Editor’s note: This post originally appeared in the Wall Street Journal Think Tank blog on June 8, 2015.
International Monetary Fund staff economists have stimulated a much-needed discussion (at least on Think Tank) of the best approach governments of strong economies such as the U.S. and Germany should take to their debt burdens. “[T]he mantra that it is always desirable to reduce public debt must not go unquestioned,” they write.
Their paper is something of a Rorschach test: Everyone seems to read into it something different.
I read it as a challenge to those who argue that the highest priority of the U.S. government (and 2016 presidential candidates) ought to be taking action today to reduce the historically large debt-to-gross domestic product burden before it’s too late. I was thinking about folks who fixate on the national debt clock, who argue for cutting spending now (can you say “sequester”?), and who reason that the economy is growing slowly, in part, because uncertainty over future deficits is discouraging business investment and hiring.
Salim Furth of the Heritage Foundation read it as an endorsement of European and U.S. fiscal policy because governments have, in fact, done pretty much what the IMF prescribed: Narrowed the deficit but not paid down the debt. Perhaps, but the criticism seemed to me to be aimed at those who think the Obama administration has been irresponsibly profligate and who applaud Germany for fiscal rectitude. (For another view on Europe, see Nobel laureate Amartya Sen’ s recent “The Economic Consequences of Austerity”.)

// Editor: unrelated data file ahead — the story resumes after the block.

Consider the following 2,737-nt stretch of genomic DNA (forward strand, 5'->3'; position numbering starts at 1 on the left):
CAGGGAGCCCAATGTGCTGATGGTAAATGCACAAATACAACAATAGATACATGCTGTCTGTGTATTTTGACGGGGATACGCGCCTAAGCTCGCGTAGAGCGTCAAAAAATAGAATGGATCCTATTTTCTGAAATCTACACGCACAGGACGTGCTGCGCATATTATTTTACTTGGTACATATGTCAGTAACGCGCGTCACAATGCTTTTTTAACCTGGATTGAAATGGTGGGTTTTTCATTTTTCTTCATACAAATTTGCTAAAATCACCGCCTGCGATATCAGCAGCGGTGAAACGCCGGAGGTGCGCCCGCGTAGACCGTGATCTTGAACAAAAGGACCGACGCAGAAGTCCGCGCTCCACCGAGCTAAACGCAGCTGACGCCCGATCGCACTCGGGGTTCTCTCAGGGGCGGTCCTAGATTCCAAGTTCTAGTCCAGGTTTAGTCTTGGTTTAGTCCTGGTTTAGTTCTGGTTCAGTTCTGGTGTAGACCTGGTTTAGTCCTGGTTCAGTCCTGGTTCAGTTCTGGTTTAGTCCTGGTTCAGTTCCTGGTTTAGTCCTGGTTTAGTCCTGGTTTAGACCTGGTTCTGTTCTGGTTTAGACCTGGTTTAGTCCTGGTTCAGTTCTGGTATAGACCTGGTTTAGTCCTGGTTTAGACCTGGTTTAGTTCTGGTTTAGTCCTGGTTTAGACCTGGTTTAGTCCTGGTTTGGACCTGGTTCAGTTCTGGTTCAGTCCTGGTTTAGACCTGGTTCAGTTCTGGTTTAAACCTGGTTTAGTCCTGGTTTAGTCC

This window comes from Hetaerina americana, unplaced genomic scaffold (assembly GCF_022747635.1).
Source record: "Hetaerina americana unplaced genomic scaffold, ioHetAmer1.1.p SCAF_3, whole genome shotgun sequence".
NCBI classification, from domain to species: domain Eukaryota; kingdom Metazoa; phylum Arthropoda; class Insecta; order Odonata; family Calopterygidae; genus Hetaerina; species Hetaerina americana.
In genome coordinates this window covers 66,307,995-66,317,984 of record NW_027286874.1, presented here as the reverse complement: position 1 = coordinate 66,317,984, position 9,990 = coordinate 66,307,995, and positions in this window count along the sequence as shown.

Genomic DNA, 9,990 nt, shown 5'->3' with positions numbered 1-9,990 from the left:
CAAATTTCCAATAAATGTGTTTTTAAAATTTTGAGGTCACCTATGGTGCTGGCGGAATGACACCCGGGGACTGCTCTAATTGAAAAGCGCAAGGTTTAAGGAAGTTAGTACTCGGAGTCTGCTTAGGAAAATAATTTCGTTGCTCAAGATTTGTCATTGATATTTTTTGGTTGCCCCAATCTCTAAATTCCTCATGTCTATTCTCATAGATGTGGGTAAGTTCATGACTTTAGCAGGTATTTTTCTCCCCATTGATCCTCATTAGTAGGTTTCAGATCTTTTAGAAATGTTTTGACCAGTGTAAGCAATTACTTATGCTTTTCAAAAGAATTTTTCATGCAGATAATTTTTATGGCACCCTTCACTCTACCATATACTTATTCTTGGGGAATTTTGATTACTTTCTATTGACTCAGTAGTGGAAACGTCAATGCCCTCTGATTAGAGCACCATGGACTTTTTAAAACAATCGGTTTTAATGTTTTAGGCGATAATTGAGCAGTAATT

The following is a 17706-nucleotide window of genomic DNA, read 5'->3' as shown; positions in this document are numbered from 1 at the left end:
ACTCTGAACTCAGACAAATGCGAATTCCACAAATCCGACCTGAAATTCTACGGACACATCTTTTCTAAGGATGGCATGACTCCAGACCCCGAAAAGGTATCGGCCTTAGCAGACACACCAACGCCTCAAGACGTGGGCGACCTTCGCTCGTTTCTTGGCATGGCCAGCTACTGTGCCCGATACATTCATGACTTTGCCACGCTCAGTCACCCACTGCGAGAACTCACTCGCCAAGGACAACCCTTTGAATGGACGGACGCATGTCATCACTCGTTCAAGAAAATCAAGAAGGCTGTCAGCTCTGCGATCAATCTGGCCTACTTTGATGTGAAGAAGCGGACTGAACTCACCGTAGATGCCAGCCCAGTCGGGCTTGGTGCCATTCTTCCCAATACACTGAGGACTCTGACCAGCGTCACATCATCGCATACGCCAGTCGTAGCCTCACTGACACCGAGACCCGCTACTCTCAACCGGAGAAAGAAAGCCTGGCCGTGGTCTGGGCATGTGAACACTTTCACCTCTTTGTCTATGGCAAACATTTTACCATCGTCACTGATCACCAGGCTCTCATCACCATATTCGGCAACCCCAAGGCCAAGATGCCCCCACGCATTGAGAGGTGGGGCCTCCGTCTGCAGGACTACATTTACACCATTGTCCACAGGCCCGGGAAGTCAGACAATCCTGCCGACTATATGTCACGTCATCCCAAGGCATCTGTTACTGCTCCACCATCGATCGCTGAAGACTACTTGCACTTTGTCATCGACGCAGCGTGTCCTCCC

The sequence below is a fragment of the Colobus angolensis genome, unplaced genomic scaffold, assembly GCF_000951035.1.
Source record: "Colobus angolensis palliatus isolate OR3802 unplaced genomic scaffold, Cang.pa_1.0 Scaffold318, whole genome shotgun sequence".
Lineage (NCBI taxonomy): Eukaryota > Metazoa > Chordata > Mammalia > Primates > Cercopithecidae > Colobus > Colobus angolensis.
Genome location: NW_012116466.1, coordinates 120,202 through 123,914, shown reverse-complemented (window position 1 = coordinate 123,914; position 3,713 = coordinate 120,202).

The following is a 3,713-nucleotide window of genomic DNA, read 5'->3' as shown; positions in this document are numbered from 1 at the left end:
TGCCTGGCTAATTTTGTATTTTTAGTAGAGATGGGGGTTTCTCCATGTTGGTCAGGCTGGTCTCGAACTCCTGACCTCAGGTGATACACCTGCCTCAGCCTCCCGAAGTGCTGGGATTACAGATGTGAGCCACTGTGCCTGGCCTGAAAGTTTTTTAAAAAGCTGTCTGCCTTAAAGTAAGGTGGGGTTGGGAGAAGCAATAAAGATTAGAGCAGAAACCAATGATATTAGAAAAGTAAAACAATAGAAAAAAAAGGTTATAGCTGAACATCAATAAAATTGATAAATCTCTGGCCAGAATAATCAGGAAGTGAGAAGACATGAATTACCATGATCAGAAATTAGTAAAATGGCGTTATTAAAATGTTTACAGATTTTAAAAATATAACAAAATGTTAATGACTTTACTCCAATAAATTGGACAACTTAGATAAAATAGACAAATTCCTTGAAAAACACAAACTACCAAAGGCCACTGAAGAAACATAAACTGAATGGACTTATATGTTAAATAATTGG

Maya MacGuineas of the Committee for a Responsible Federal Budget found support for (self-described) deficit hawks, saying that most are “not talking about paying down the debt but calling for sensible deficit reduction that slows the growth of the federal debt to give the economy time to catch up.” That’s good to know, but there are some deficit hawks out there warning of imminent catastrophe because the federal debt has doubled as a percentage of gross domestic product on President Barack Obama’s watch and who are blocking any increased public-investment spending in Congress.
Now, I’m not completely convinced by the IMF argument. We learned during the recent crisis that the federal debt can grow by 40 percentage points of GDP in a half-dozen years. At today’s debt levels, could the U.S. repeat that if another disaster (financial or military) struck?
You can read the IMF paper or a blog post summary for yourself. It’s clear to me that they are trying to provide intellectual ammunition to those (like Mr. Sen) who argue that spurring economic growth ought to be at least as high on the policy priority list, if not higher, for the U.S., Germany, and similarly situated economies than worrying about the size of their government debts.